In Time, Amy Sullivan (liberal Evangelical and author of a widely-noted book on the “God gap” in American politics) observes that American Presidents can no longer maintain church membership. It’s not because of any constitutional strictures. Rather, the intense public attention that surrounds anything a President does nowadays makes church membership a practical impossibility. Any church that a President regularly attended would find itself deluged with Secret Service and members of the media, to say nothing of spectators who would crowd the church for a peek at POTUS. Sullivan regrets this situation:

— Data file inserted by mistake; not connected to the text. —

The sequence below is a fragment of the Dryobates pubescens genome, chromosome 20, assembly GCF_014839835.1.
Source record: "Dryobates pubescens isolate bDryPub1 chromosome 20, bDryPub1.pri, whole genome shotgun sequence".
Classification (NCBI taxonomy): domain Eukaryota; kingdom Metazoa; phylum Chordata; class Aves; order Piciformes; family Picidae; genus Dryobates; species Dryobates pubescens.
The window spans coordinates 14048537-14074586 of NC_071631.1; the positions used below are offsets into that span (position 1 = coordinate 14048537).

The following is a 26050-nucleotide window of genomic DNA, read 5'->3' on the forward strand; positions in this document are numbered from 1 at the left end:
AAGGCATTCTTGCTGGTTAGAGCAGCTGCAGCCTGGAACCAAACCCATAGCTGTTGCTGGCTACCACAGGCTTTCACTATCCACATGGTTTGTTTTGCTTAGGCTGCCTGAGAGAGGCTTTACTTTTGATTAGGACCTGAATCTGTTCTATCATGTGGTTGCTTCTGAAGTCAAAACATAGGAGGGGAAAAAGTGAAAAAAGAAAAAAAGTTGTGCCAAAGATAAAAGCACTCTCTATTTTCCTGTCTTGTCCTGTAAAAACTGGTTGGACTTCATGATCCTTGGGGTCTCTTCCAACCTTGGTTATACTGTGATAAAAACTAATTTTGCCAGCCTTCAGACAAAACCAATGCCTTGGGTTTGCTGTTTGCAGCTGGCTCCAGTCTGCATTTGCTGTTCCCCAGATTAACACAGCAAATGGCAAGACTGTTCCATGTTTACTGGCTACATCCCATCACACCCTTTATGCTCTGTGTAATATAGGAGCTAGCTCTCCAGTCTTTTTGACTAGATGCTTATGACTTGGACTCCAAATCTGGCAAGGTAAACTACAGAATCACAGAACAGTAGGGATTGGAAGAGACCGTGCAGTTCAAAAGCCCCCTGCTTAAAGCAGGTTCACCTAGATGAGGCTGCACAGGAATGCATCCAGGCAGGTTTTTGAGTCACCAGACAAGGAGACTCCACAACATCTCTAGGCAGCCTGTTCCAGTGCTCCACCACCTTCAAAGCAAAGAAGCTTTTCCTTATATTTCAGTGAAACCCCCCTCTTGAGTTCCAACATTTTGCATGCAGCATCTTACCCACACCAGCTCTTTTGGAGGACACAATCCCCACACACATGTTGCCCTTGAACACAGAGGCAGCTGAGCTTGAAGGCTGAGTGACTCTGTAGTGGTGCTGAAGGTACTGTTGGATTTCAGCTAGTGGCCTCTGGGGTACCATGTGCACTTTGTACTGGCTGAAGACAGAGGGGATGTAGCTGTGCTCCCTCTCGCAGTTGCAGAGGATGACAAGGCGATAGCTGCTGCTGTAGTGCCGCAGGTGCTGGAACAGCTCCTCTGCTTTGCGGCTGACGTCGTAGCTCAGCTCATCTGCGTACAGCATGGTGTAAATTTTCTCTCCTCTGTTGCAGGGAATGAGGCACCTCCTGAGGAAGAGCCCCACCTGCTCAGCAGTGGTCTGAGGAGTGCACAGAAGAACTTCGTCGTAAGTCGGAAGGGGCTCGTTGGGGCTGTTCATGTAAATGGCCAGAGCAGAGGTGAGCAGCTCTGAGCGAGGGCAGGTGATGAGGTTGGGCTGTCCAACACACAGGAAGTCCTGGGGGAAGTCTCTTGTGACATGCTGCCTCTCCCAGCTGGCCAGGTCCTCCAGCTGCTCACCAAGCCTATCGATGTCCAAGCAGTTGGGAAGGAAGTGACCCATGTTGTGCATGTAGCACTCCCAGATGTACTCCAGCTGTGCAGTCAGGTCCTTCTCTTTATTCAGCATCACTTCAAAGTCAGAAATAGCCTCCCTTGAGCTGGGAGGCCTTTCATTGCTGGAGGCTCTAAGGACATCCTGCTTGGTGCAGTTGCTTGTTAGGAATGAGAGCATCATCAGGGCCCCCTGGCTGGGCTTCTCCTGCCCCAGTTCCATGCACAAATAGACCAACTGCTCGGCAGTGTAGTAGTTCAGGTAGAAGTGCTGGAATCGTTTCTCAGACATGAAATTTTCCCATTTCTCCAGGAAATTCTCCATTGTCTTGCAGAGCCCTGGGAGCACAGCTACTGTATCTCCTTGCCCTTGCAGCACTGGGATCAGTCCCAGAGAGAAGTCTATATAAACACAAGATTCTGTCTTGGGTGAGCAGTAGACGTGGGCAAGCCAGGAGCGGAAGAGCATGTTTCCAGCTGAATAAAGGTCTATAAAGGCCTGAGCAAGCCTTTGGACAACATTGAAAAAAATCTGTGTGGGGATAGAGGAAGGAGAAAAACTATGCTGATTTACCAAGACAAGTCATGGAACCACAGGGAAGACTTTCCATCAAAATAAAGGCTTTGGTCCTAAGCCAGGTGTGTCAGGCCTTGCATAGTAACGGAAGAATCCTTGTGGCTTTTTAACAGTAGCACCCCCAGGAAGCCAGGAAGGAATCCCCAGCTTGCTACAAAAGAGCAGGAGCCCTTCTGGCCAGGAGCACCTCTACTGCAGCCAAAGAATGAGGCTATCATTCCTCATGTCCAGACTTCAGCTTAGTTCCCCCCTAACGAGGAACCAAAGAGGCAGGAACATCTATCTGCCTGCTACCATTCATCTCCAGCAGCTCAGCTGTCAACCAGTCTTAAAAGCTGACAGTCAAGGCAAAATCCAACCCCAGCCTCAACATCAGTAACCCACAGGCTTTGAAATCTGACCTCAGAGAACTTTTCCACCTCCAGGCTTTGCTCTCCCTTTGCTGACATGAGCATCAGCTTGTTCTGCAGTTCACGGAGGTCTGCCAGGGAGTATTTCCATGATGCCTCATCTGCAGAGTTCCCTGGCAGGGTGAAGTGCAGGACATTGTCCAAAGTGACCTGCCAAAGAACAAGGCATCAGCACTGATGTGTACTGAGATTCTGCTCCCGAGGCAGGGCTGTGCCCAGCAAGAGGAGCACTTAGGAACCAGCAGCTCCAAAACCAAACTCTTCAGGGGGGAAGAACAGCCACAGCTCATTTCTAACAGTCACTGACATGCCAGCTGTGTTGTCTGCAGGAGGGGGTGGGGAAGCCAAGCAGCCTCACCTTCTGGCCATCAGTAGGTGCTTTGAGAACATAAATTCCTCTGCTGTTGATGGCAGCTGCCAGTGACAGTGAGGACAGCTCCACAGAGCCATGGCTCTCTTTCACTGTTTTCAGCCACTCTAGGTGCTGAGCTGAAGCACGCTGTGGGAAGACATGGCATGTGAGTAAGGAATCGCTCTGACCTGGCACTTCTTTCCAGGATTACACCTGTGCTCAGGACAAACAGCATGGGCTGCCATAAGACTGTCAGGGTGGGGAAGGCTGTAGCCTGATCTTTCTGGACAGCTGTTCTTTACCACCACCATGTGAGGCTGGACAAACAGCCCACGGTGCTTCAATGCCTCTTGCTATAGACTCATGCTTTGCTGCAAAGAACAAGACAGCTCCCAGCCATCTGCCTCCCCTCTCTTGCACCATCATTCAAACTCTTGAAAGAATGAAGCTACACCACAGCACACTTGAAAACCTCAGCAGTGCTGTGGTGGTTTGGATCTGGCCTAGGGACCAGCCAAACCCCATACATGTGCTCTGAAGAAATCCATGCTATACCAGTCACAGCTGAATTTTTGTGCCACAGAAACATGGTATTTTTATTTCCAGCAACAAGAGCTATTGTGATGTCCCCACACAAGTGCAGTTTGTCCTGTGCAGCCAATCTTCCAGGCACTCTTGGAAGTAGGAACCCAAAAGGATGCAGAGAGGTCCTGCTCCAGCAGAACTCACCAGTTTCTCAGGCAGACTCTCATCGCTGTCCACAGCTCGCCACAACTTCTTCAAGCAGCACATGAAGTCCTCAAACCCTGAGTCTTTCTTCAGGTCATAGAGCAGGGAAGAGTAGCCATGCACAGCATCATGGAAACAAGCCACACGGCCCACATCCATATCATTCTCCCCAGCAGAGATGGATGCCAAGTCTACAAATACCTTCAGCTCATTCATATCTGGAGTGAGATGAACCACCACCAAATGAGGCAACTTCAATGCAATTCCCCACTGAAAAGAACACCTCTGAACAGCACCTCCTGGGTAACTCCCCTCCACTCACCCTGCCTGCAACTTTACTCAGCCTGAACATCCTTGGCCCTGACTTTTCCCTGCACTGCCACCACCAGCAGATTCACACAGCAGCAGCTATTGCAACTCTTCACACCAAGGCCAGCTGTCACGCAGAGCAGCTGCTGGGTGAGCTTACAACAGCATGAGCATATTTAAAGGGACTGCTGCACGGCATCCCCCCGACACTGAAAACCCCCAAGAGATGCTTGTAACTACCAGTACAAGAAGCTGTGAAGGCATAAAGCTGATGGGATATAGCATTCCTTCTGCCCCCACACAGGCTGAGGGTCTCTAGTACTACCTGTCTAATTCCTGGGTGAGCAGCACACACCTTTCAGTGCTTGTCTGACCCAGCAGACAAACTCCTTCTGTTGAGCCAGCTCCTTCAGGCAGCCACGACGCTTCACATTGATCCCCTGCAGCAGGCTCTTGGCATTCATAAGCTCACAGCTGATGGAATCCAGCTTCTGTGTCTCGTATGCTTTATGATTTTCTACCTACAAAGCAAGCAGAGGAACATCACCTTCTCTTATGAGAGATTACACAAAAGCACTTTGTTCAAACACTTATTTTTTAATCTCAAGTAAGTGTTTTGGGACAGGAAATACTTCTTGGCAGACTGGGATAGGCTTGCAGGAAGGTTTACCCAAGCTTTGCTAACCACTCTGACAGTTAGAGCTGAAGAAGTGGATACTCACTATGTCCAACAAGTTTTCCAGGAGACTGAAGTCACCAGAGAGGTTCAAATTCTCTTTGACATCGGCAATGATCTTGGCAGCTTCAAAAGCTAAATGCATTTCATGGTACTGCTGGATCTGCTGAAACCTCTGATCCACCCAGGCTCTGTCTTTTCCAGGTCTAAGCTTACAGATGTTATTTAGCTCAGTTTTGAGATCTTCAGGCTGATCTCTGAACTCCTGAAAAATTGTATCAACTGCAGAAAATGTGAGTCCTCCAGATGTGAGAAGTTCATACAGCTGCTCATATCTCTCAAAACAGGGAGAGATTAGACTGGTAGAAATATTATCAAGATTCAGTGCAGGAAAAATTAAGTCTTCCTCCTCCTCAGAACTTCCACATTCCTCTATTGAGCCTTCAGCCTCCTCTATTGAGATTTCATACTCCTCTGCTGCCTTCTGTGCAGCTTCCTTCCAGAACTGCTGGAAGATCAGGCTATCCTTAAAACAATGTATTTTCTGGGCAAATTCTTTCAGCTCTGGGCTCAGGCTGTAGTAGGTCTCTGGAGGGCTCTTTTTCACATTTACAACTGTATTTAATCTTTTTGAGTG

It’s hard to imagine any future President being able to attend church–much less teach Sunday School [as Jimmy Carter did]–without an attendant hullabaloo. And that’s too bad. The men and women we put in that office will confront serious questions on life-and-death issues and find themselves under enormous amounts of stress. For those for whom religion has been important, it could be helpful to have the outlet of a congregation where they could reflect and be renewed. The individuals who serve as President give up many personal freedoms in order to do so. A community of worship shouldn’t have to be one of them.


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